A chemical tanker crewman who was detained in South Carolina for months under a controversial material witness law says the U.S. government tried to place him into a homeless shelter and is putting his family at health and financial risk by refusing to let him return to his native Greece.
Prosecutors, however, say Greece’s weak extradition laws give them no choice but to make sure the maritime worker doesn’t leave the state until his trial, which has not been scheduled.
Panagiotis Koutoukakis faces two felony charges and up to 25 years in prison for his alleged role in a conspiracy to falsify records and cover up illegal pollution discharges while the tanker Green Sky was at sea. The falsified records were discovered last year while the tanker was docked at the Port of Charleston, according to court documents.
Koutoukakis and four other defendants are to be arraigned on the charges next week in Charleston. On Thursday, a federal judge will hear Koutoukakis’ request to rejoin his family overseas as long as he promises to return to the U.S. for future court dates.
That’s something Christopher Hale, a lawyer with the U.S. Justice Department’s Environmental Crimes Section, adamantly opposes. A magistrate judge previously denied a similar request by Koutoukakis last month.
Hale, in court documents, said he “has some sympathy” with Koutoukakis’ plight, but does not want to return his passport because “once he goes back to Greece, there is no legal way to reasonably assure the appearance of Mr. Koutoukakis.” Hale declined to comment further Monday.
Federal officials first took Koutoukakis into custody Jan. 14 when he was working on another ship docked in Savannah. Koutoukakis was brought back to Charleston, where he was declared a material witness to a crime, forced to surrender his passport and told he could not leave South Carolina.
That kind of detention without formal charges — a violation of the Fourth Amendment, according to some rights groups — is among the criticisms leveled against the material witness law. The U.S. government has used the law numerous times in the wake of the 9/11 terrorist attacks to hold people without charges for indefinite periods of time.
In Koutoukakis’ case, the federal government was providing a monthly stipend to cover his housing and expenses. Court records do not state how much was being paid. Those payments ended June 16, when Koutoukakis was formally charged with the felonies, released on an unsecured $25,000 bond and told not to leave the state.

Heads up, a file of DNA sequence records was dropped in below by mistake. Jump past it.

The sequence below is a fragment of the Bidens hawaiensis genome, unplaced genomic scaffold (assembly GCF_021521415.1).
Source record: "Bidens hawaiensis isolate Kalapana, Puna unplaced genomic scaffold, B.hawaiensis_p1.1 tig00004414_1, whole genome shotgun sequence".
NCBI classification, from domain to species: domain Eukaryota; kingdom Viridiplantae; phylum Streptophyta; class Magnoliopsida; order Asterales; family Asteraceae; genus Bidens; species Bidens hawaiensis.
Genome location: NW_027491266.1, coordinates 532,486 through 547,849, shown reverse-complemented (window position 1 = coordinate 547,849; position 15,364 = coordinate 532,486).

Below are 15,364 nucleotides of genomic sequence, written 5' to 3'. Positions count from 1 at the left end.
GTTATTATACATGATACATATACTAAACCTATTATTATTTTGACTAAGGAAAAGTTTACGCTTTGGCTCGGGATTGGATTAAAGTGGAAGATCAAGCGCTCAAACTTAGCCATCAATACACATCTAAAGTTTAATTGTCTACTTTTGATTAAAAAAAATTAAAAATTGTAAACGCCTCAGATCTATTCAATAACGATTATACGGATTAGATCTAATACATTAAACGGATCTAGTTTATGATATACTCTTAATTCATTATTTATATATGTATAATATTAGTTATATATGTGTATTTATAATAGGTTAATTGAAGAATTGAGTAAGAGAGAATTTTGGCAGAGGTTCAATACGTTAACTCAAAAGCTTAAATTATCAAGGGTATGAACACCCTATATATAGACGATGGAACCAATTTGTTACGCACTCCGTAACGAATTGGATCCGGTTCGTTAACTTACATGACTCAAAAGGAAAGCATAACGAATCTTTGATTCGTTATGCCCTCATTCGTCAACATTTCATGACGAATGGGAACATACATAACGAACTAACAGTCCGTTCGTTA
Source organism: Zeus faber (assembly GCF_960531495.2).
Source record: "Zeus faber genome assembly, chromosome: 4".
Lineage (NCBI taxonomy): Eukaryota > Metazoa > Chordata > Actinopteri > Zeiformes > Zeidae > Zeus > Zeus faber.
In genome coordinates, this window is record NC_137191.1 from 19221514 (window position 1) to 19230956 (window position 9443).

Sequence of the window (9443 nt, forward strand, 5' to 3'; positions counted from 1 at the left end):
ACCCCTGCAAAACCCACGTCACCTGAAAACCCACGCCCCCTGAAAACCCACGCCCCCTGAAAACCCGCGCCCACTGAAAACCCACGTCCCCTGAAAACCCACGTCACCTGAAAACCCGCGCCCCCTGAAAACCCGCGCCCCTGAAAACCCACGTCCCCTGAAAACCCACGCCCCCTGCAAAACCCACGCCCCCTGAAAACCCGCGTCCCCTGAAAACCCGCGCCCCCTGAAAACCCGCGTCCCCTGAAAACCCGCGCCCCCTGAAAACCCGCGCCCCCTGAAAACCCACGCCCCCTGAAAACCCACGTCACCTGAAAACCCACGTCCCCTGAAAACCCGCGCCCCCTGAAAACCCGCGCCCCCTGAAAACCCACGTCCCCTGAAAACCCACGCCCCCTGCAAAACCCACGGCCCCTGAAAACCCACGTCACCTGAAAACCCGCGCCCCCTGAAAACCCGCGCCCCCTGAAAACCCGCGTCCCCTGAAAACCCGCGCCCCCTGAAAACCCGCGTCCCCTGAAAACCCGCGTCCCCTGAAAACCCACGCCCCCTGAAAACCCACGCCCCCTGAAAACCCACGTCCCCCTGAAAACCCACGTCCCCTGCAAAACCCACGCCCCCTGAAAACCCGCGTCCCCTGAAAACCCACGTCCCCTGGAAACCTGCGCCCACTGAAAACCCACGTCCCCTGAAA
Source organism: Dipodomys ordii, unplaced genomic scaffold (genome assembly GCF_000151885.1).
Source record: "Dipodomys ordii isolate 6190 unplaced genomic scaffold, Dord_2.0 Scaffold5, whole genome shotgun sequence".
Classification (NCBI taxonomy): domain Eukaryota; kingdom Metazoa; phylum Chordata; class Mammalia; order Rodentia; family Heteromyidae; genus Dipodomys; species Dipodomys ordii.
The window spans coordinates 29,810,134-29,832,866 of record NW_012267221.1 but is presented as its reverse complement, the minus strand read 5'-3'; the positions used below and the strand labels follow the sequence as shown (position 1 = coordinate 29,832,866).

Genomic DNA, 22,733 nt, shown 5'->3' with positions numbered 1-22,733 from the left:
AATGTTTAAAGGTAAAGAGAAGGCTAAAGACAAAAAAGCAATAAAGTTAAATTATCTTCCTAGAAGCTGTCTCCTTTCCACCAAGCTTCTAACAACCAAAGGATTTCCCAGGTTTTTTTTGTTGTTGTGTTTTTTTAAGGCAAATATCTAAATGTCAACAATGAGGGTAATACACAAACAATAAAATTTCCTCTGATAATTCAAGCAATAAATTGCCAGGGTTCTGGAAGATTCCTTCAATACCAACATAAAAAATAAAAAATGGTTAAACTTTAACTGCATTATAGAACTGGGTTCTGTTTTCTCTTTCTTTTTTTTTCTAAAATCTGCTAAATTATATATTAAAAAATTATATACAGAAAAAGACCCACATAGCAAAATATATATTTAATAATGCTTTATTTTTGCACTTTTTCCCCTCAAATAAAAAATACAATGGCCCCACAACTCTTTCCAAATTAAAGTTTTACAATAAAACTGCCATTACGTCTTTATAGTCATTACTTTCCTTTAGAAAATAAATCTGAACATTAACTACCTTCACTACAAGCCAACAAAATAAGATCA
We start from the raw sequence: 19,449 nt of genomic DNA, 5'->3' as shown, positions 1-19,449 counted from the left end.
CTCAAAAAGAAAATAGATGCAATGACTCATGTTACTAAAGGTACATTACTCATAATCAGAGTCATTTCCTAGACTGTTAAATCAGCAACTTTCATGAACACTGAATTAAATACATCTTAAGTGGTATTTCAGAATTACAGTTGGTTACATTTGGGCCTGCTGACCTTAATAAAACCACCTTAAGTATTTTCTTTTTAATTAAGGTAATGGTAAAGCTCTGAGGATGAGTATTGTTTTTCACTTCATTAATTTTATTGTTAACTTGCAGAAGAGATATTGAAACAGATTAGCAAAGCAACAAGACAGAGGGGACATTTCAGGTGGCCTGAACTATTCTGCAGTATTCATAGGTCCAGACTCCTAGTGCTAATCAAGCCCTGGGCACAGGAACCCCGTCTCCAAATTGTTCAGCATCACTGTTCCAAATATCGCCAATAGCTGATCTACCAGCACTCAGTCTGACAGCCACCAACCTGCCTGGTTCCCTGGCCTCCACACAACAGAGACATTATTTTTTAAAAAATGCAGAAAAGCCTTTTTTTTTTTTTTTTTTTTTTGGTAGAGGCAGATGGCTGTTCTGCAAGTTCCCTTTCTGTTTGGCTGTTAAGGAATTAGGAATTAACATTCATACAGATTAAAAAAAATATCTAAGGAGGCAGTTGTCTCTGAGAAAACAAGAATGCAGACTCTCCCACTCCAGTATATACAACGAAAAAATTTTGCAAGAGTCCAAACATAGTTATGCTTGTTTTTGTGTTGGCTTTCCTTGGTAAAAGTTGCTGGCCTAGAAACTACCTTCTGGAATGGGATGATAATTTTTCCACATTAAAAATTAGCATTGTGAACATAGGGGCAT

In a letter to his public defender — translated from Greek to English in court papers — Koutoukakis said he is unable to work because he has no U.S. documentation, unable to support his family back home and unable to speak English. As a result, he added, U.S. officials are putting his and his family’s health and well-being at risk.
Koutoukakis said in the letter that he was told by court officials to live in a homeless shelter and that a woman “brought me canned food, vouchers for McDonald’s and a list of several places to eat (at a) soup kitchen.”
The Greek consulate in Atlanta declined to help Koutoukakis with his living expenses but said it would help him return to Greece if the court gives him permission. Koutoukakis, in his letter, asked for help in getting the ship’s owner to pay him $2,500 a month for hotel expenses and 3,500 euros per month for living expenses.
Cody Groeber, a public defender representing Koutoukakis, said in court documents that his client “does not have family here, nor does he have anyone to rely upon for shelter or food.” Groeber declined to comment when reached Monday by The Post and Courier. He would not disclose where Koutoukakis is living.
“This has created a dire situation for his health and safety,” Groeber stated in court documents, adding that Koutoukakis “is fearful and anxious about this turn of events.”
Hale said in court documents that Koutoukakis could be doing more to help himself, adding that Koutoukakis has “made no showing as to any other efforts to solicit support from family members, trade organizations, religious institutions or nongovernmental organizations” in the U.S. or overseas.
“With such support, he could perhaps be more comfortable during his release in the Charleston area,” Hale stated, adding that it would be a “logistical nightmare” to bring Koutoukakis back to the U.S. for trial if he is allowed to go to a country where his extradition would be illegal.
Koutoukakis was the chief engineer on the Green Sky at the time the alleged pollution violations occurred. An affidavit filed in federal court alleges Koutoukakis ordered crew members to bypass the ship’s oil and water separator and dump oily waste overboard six times from May 2015 through July 2015. Koutoukakis then failed to record the discharges as required by law in the ship’s oil record book.
Others charged in the case include: Nikolaos Bounovas, the ship’s second assistant engineer; Herbert Julian, chief engineer after Koutoukakis left the vessel; Aegean Shipping Management, the operator of the Green Sky; and ship owner Aegeansun Gamma Inc.
Reach David Wren at 843-937-5550 or on Twitter at @David_Wren_